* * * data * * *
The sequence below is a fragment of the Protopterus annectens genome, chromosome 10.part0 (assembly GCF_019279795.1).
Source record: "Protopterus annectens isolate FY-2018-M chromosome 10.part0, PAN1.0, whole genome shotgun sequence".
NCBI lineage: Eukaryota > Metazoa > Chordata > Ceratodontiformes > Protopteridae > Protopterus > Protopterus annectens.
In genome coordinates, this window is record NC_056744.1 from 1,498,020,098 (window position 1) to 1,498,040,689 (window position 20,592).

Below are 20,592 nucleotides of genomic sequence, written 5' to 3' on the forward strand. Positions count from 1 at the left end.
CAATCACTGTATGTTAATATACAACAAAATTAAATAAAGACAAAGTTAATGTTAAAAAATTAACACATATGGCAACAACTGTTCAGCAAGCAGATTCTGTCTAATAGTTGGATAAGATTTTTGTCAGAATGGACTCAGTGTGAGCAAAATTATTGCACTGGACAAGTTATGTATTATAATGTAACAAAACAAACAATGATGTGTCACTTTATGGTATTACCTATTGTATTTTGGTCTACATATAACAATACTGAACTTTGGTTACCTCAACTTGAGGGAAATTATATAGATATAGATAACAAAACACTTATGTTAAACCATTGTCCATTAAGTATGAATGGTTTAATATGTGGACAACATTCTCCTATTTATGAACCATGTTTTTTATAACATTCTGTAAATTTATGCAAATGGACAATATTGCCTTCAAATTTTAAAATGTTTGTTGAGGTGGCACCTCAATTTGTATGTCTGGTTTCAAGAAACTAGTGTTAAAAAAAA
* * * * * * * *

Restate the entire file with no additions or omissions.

The sequence below is a fragment of the Protopterus annectens genome, chromosome 10.part0 (assembly GCF_019279795.1).
Source record: "Protopterus annectens isolate FY-2018-M chromosome 10.part0, PAN1.0, whole genome shotgun sequence".
NCBI lineage: Eukaryota > Metazoa > Chordata > Ceratodontiformes > Protopteridae > Protopterus > Protopterus annectens.
In genome coordinates, this window is record NC_056744.1 from 1,498,020,098 (window position 1) to 1,498,040,689 (window position 20,592).

Below are 20,592 nucleotides of genomic sequence, written 5' to 3' on the forward strand. Positions count from 1 at the left end.
CAATCACTGTATGTTAATATACAACAAAATTAAATAAAGACAAAGTTAATGTTAAAAAATTAACACATATGGCAACAACTGTTCAGCAAGCAGATTCTGTCTAATAGTTGGATAAGATTTTTGTCAGAATGGACTCAGTGTGAGCAAAATTATTGCACTGGACAAGTTATGTATTATAATGTAACAAAACAAACAATGATGTGTCACTTTATGGTATTACCTATTGTATTTTGGTCTACATATAACAATACTGAACTTTGGTTACCTCAACTTGAGGGAAATTATATAGATATAGATAACAAAACACTTATGTTAAACCATTGTCCATTAAGTATGAATGGTTTAATATGTGGACAACATTCTCCTATTTATGAACCATGTTTTTTATAACATTCTGTAAATTTATGCAAATGGACAATATTGCCTTCAAATTTTAAAATGTTTGTTGAGGTGGCACCTCAATTTGTATGTCTGGTTTCAAGAAACTAGTGTTAAAAAAAA